Sultan Abdul Hamid II dies

On this day, 10 February 1918, the 34th Ottoman Sultan Abdul Hamid II died after 9 years of his deposition from the Ottoman throne. He ruled for 33 years from 1876 to 1909. When he was dethroned, he was sent to Thessaloniki (now in Greece). In 1912, when Thessaloniki fell to Greece, he was then returned to captivity in Istanbul.

Funeral procession of Sultan Abdul Hamid II

Sultan Abdul Hamid II is considered to be the founder of modern Turkey. Although he came to power at a time of political upheaval, he made some very major developments and changes throughout his empire.

At the time of his accession to the throne (in 1876), the Ottoman Empire had become bankrupt and could not defend itself against its many enemies. Although the Ottoman Empire allied with the UK and France managed to win the Crimean War (1853 – 1856) against the Russians, it had exhausted the empire’s resources to a great extent.

Apart from external threats, the empire was also struggling with internal politics. The Young Ottomans were dissatisfied by the Tanzimat and therefore, they publicly advocated a constitution that would limit the absolute rule of the sultan by creating a representative parliament similar to that in Europe.

As a result, the first constitution was promulgated by the sultan on December 23, 1876. The parliament convened for only two periods, in 1877 and 1878. On February 13, 1878, the sultan dissolved the parliament and restored the absolute monarchy.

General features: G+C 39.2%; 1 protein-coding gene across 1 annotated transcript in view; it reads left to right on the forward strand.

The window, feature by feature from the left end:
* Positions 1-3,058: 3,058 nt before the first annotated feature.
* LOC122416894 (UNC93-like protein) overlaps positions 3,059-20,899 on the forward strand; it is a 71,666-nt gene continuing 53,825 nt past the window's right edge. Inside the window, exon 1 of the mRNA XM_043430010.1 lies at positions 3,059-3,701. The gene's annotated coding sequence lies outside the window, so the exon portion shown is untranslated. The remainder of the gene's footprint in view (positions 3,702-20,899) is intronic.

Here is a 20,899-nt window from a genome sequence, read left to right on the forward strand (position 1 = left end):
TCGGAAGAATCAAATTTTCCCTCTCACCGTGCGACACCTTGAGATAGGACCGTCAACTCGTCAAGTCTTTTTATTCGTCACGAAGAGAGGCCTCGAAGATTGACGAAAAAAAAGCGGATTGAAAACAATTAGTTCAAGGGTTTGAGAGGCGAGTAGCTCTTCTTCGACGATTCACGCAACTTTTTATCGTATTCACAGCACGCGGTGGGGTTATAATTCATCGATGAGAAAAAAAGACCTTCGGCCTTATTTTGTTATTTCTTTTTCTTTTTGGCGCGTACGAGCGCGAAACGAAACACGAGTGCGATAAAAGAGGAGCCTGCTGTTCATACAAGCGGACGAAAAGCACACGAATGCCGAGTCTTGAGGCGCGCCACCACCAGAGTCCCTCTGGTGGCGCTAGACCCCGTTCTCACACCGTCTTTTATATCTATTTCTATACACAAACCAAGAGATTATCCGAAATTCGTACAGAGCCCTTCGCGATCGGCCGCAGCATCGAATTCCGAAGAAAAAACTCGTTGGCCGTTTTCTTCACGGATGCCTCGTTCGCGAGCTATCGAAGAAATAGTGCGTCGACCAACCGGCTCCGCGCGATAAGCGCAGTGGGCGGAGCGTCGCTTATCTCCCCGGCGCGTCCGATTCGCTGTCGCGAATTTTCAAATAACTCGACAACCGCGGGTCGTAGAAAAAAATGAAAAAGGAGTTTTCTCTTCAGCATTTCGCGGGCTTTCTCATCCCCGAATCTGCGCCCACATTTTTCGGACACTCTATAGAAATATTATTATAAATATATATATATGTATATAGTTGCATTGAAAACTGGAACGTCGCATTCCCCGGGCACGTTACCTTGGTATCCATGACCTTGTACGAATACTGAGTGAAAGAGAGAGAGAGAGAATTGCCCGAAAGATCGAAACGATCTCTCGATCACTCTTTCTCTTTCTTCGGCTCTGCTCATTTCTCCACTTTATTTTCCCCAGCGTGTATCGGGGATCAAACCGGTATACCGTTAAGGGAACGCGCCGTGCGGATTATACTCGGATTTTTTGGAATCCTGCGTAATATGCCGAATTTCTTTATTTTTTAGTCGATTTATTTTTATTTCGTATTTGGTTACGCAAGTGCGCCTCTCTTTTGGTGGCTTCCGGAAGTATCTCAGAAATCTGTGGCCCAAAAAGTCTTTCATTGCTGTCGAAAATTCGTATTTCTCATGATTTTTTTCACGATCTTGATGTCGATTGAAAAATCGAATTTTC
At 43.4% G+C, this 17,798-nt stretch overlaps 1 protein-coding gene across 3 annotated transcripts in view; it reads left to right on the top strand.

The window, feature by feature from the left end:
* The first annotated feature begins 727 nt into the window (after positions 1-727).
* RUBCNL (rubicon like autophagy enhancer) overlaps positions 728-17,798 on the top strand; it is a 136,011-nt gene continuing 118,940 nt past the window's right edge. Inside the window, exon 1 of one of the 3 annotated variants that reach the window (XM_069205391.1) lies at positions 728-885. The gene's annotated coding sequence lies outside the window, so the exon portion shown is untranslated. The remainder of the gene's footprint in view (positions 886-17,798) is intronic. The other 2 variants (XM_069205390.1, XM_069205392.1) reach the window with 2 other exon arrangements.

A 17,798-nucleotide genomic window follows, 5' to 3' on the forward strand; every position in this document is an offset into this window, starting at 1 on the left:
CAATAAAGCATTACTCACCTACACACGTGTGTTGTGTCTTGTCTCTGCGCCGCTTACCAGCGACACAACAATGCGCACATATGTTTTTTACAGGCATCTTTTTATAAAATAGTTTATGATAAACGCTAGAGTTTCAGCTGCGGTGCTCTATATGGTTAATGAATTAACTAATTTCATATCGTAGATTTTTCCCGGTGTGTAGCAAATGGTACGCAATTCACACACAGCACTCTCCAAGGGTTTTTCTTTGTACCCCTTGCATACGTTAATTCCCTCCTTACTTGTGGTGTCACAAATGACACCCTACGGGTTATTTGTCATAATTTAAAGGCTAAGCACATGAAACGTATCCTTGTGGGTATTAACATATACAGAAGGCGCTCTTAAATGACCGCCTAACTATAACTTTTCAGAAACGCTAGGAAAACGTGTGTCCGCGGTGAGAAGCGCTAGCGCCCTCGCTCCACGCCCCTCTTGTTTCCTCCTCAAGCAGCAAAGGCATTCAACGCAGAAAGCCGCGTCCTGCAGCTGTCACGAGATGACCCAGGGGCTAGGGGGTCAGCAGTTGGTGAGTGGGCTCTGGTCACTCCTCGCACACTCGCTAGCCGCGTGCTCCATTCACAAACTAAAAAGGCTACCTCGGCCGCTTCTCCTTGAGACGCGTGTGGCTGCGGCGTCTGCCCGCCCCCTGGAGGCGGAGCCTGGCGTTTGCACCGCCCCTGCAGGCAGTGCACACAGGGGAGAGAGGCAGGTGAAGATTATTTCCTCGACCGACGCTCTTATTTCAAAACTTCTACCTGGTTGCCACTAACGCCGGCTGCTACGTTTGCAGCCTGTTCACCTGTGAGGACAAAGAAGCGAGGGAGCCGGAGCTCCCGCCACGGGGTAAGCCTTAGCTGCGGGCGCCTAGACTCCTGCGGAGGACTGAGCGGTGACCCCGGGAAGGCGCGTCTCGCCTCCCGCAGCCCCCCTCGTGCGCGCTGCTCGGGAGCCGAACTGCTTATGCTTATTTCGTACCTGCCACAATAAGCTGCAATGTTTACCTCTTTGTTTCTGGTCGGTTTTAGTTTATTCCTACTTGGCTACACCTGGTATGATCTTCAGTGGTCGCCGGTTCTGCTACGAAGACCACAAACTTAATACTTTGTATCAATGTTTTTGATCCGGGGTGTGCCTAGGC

Sultan Abdul Hamid II encouraged infrastructural and cultural modernization. Under his rule, Ottoman bureaucracy acquired rational and institutional features where admission into the civil service as well as promotion processes was arranged through objective criteria such as exams and rules.

He also created government schools for boys and girls throughout the empire, undertook railway construction, began to connect distant provinces to the capital, and extended telegraph lines to enable administrative surveillance from Albania down to Yemen.

Moreover, he opened many primary schools, high schools, blind and handicapped schools. He had Sisli Etfal Hospital and Poorhouse built for the people. He extended highways until the internal parts of Anatolia and had railways spread through Baghdad and Medina.

Sultan was a great admirer of Fine Arts. He established an Academy of Fine Arts and Schools of Finance and Agriculture. Abdul Hamid II’s modernizing efforts ultimately laid the foundation for modern Turkey; the founders of the Turkish republic were educated at schools founded by Abdul Hamid II.

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